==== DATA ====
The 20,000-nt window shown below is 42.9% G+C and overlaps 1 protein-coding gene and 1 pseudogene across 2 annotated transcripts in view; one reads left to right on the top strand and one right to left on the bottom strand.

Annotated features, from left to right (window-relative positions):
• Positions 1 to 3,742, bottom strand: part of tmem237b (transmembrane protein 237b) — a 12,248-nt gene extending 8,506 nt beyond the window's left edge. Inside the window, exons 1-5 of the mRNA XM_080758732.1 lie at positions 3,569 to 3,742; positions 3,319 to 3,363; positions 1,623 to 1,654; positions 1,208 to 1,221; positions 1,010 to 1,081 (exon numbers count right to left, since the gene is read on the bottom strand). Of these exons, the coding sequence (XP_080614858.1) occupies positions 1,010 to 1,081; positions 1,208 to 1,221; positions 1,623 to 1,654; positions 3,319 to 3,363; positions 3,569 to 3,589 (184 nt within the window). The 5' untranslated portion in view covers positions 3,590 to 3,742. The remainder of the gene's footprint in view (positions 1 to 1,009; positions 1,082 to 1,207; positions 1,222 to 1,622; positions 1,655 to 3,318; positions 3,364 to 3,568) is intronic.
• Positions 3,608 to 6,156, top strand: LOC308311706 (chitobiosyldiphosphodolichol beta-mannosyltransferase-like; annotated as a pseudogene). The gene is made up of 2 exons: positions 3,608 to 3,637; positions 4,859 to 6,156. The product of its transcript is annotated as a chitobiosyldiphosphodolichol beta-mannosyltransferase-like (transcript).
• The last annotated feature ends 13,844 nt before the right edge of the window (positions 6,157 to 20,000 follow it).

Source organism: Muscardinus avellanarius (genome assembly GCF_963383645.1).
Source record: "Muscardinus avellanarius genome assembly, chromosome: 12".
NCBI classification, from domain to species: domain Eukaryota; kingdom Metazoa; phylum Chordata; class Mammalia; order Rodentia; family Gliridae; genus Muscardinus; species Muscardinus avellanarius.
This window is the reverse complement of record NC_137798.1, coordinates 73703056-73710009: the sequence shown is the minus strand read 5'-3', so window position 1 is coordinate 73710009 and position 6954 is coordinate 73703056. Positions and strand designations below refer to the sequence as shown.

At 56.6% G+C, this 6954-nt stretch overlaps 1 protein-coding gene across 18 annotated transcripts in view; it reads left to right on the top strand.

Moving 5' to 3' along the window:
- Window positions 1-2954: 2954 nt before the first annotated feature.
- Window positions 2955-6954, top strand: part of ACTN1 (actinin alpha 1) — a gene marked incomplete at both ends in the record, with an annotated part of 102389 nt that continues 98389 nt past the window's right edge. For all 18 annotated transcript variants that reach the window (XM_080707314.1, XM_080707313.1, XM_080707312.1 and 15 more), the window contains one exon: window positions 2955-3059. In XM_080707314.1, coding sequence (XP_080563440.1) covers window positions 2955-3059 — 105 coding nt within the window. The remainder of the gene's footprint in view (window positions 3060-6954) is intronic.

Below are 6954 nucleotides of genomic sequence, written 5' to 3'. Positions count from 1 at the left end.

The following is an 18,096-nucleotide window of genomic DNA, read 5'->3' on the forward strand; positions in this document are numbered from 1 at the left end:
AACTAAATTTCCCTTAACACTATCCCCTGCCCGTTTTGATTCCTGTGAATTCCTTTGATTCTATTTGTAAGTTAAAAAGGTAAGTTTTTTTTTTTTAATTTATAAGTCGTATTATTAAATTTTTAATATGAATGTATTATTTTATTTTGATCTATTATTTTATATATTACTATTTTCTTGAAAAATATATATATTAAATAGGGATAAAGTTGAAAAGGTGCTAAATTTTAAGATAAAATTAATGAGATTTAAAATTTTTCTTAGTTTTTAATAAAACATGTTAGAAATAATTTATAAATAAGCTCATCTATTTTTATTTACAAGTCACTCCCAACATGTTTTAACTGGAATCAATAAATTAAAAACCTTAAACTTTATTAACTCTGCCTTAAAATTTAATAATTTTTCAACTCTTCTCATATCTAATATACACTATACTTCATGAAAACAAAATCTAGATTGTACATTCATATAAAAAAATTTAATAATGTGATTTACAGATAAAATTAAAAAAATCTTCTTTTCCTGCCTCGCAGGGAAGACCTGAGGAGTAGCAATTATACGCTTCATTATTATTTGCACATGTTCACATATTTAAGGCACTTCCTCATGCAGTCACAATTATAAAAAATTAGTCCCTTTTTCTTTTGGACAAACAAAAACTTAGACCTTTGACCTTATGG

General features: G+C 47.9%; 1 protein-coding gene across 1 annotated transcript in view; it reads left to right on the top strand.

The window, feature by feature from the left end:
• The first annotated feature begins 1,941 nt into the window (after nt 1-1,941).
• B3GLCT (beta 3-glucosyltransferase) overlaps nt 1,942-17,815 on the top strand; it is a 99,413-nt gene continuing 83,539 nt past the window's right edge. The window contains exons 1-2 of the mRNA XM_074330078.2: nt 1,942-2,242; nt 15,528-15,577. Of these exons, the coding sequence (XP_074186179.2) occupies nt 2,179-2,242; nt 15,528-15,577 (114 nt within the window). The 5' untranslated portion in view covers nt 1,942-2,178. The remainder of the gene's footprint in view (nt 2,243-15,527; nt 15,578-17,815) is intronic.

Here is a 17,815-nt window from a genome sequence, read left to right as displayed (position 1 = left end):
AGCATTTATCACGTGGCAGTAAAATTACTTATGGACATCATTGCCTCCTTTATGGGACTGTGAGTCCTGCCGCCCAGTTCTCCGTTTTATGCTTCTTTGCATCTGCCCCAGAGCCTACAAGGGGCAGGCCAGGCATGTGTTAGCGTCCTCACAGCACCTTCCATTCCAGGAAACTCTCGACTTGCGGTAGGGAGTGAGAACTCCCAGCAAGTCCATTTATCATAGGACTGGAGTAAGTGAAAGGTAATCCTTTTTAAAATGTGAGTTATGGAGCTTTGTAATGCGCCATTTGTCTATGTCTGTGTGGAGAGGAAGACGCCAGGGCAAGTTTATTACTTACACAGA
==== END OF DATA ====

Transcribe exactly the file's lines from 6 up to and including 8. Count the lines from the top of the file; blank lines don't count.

Source organism: Muscardinus avellanarius (genome assembly GCF_963383645.1).
Source record: "Muscardinus avellanarius genome assembly, chromosome: 12".
NCBI classification, from domain to species: domain Eukaryota; kingdom Metazoa; phylum Chordata; class Mammalia; order Rodentia; family Gliridae; genus Muscardinus; species Muscardinus avellanarius.